Friday, October 10, 2008
Our Animal friends in the face of panic, negative emotions/behaviors, disasters and irrational fears that occur within a perceived or real emergency have been misunderstood for ions of time. Mary T. Bowen, MRET says, some animals have even suffered permanent psychological damage which have been traumatized in the course of training, competing, and by general mismanagement. Animal stress relief using blinking, breathing, tapping and eye movement the handler is able to work with their animal to let go of traumatic experiences that have continued to plague their four legged companion such as but not limited to… a traumatic birth, being born to early or late, having to be yanked out of Mom, separation anxiety, seeing the death of companion, natural disasters and being hurt while being transported, etc.
Under stress, an animal’s fight or flight mechanism kicks in, which is the brain’s director called the hypothalamus. When an animal’s fight or flight kicks in, the body produces adrenaline which creates stress on the heart. Although the emergency measure of the stress response is undoubtedly both vital and valuable, it can also be disruptive and physically damaging. In most modern situations, animals rarely encounter emergencies that require physical effort, yet biology still provides for the ability to respond as if a life threatening emergency were eminent. Thus animals may find their stress response activated in situations where physical action is inappropriate. This activation takes a toll on both the animal’s body and mind.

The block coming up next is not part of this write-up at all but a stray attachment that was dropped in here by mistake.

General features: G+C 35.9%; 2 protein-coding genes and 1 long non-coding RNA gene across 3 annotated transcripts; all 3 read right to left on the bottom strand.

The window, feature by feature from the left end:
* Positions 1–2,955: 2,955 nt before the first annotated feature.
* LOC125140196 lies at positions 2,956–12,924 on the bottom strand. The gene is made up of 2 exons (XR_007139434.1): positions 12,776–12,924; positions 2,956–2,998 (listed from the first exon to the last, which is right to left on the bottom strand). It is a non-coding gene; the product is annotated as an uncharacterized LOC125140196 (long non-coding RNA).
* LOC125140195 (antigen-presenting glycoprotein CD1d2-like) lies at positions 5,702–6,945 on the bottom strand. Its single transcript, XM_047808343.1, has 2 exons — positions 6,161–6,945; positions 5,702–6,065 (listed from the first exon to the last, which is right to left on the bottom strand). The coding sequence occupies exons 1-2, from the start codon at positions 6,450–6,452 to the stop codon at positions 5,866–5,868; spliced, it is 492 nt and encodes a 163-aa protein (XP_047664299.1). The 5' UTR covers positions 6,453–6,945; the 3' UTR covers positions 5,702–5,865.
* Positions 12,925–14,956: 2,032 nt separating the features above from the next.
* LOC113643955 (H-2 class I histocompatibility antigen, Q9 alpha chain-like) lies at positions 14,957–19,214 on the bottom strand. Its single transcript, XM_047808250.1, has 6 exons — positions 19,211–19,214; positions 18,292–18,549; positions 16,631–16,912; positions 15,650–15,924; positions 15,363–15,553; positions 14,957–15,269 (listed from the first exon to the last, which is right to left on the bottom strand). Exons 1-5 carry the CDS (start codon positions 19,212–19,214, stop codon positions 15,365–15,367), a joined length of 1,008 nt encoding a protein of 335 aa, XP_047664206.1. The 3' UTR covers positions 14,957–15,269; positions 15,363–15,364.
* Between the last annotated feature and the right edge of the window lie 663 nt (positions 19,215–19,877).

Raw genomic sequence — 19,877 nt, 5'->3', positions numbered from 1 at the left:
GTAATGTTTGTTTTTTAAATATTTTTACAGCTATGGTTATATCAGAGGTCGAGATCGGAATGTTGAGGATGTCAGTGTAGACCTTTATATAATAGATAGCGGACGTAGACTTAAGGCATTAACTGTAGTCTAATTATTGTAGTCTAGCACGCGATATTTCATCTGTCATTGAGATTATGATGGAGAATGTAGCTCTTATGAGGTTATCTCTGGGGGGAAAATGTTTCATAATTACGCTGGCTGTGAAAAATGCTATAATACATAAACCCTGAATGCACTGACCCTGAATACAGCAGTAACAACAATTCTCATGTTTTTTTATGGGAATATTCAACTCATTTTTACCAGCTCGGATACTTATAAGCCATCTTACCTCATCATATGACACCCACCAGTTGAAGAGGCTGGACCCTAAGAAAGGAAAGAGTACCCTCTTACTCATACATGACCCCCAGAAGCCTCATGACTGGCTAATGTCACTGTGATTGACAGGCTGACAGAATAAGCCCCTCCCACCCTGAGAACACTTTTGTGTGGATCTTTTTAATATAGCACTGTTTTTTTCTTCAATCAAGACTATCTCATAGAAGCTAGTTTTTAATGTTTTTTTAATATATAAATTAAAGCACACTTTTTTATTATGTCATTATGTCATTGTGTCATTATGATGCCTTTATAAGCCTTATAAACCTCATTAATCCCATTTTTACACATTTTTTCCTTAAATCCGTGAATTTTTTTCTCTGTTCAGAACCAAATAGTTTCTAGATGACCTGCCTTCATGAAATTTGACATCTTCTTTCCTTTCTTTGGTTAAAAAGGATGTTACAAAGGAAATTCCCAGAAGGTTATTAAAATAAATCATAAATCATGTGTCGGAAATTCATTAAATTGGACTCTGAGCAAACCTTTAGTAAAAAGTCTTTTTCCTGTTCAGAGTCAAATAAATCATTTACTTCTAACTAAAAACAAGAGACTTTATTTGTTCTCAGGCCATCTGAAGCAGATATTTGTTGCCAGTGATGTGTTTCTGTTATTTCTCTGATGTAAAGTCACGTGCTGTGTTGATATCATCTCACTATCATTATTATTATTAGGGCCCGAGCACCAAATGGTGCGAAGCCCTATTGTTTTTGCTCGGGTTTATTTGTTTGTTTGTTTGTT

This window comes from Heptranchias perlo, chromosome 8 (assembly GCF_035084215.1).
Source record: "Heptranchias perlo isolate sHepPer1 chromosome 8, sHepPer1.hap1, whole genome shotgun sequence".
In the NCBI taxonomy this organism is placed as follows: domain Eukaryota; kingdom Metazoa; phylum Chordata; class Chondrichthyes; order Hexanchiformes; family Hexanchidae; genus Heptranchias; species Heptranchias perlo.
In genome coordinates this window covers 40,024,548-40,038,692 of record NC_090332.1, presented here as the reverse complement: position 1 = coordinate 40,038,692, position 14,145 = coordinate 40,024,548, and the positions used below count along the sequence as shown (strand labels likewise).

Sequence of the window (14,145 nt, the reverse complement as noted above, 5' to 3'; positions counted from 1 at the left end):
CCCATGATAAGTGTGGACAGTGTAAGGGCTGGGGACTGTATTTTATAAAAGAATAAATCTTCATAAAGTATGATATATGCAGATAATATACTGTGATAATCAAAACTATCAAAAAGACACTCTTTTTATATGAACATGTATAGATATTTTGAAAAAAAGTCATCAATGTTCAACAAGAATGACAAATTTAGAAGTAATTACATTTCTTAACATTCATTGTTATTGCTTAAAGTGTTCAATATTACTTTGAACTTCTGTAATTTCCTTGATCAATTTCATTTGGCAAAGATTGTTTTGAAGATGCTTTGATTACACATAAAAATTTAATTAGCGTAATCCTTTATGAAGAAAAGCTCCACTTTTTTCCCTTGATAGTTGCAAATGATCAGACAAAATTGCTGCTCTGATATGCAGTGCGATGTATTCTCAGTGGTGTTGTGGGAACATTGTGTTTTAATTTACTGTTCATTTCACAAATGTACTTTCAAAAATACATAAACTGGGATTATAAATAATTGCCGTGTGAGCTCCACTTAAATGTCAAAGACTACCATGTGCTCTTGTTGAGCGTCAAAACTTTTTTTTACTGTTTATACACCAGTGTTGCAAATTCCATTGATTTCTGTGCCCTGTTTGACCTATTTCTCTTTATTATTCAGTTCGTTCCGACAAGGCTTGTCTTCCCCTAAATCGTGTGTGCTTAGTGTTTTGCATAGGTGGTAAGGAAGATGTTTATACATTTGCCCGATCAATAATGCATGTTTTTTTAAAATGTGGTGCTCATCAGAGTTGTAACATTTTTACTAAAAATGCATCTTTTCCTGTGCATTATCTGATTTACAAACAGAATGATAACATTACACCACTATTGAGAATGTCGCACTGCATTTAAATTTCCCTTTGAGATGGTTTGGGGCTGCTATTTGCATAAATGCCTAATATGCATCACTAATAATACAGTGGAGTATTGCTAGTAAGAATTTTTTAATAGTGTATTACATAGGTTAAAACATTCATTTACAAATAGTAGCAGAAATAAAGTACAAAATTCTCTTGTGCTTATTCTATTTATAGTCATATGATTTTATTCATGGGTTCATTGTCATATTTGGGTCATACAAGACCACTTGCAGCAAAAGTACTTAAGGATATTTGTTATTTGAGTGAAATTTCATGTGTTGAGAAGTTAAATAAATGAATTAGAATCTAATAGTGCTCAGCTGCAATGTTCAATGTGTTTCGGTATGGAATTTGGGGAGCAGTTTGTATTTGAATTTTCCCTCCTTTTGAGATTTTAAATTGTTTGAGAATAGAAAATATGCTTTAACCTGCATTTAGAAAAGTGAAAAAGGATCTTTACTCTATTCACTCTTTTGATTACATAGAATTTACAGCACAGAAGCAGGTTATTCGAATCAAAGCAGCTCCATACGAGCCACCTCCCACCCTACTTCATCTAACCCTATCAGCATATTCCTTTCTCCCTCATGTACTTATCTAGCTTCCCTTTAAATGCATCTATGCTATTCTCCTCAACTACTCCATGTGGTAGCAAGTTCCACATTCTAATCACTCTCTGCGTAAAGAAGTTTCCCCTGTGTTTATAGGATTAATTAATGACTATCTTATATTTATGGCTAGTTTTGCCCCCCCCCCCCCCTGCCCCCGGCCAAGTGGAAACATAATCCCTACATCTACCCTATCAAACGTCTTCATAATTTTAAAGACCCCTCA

Stress is the body’s natural response to threat, whether that threat is mental or a physical accident or a disease. These perceived threats to the body might be a sudden change in the weather, a new horse in the field that might cause a fight, some change to management regime or maybe the loss of a companion. The body releases natural steroids in response to threatening situations. Other chemicals begin to prepare the body for taking evasive action i.e. running away quickly.